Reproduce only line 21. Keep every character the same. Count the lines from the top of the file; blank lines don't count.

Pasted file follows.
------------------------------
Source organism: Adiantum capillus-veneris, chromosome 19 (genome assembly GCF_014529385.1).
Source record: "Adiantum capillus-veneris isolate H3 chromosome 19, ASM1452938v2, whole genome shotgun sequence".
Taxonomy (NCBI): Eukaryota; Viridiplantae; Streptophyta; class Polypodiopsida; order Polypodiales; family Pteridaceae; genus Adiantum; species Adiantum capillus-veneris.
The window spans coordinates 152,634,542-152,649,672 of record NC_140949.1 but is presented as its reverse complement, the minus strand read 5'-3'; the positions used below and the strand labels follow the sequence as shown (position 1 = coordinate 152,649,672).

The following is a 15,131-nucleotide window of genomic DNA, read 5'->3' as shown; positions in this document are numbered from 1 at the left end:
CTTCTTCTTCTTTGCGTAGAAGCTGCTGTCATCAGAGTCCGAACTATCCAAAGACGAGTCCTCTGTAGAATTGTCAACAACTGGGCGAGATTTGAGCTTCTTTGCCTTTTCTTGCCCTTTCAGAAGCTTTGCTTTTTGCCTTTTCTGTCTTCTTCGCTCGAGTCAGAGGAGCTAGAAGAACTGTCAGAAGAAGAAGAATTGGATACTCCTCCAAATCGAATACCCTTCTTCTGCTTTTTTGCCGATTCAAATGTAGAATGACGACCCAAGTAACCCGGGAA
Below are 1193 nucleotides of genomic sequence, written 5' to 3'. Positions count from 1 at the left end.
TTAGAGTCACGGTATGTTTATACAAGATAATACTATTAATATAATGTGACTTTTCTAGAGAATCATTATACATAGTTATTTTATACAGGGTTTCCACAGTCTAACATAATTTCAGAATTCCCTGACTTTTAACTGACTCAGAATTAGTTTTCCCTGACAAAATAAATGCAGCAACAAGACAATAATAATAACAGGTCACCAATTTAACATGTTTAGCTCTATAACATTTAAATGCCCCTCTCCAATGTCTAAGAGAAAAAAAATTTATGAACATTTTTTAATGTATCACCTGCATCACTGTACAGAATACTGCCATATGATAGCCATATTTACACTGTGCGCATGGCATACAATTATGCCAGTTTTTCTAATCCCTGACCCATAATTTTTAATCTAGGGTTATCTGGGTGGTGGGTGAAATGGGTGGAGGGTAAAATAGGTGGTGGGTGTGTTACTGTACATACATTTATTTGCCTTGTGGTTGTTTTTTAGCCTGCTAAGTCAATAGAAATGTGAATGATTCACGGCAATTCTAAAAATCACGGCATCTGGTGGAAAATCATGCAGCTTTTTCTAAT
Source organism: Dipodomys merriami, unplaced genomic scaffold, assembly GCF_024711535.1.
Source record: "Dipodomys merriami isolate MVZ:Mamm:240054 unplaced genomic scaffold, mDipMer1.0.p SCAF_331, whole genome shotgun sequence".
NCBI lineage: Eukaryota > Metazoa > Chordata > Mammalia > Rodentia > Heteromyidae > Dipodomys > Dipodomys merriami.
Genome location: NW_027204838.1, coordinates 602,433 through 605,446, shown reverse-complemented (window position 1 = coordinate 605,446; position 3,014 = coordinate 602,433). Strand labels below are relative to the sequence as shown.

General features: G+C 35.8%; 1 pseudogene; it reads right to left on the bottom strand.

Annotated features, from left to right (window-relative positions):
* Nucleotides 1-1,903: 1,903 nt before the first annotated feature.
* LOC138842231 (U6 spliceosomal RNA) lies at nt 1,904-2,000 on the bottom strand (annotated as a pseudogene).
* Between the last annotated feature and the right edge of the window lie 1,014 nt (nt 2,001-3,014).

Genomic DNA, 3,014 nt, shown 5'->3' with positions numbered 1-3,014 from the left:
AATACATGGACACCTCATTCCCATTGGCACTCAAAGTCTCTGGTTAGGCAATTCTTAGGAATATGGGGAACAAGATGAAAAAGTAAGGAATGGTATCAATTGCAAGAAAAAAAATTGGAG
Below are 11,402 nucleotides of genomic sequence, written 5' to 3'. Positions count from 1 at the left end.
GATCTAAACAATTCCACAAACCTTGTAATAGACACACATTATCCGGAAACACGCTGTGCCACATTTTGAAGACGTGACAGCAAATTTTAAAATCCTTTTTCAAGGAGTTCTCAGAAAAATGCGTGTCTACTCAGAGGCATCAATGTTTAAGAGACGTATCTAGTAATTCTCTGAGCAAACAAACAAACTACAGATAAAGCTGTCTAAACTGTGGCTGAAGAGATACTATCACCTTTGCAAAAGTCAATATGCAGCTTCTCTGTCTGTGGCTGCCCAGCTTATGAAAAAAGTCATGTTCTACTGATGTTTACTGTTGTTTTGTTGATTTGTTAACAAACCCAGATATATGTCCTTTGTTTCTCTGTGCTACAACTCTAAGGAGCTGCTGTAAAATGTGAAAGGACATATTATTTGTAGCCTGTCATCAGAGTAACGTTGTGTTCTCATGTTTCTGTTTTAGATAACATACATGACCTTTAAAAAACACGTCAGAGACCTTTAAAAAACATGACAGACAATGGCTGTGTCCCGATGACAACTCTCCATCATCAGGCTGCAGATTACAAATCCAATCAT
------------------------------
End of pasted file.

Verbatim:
GATCTAAACAATTCCACAAACCTTGTAATAGACACACATTATCCGGAAACACGCTGTGCCACATTTTGAAGACGTGACAGCAAATTTTAAAATCCTTTTTCAAGGAGTTCTCAGAAAAATGCGTGTCTACTCAGAGGCATCAATGTTTAAGAGACGTATCTAGTAATTCTCTGAGCAAACAAACAAACTACAGATAAAGCTGTCTAAACTGTGGCTGAAGAGATACTATCACCTTTGCAAAAGTCAATATGCAGCTTCTCTGTCTGTGGCTGCCCAGCTTATGAAAAAAGTCATGTTCTACTGATGTTTACTGTTGTTTTGTTGATTTGTTAACAAACCCAGATATATGTCCTTTGTTTCTCTGTGCTACAACTCTAAGGAGCTGCTGTAAAATGTGAAAGGACATATTATTTGTAGCCTGTCATCAGAGTAACGTTGTGTTCTCATGTTTCTGTTTTAGATAACATACATGACCTTTAAAAAACACGTCAGAGACCTTTAAAAAACATGACAGACAATGGCTGTGTCCCGATGACAACTCTCCATCATCAGGCTGCAGATTACAAATCCAATCAT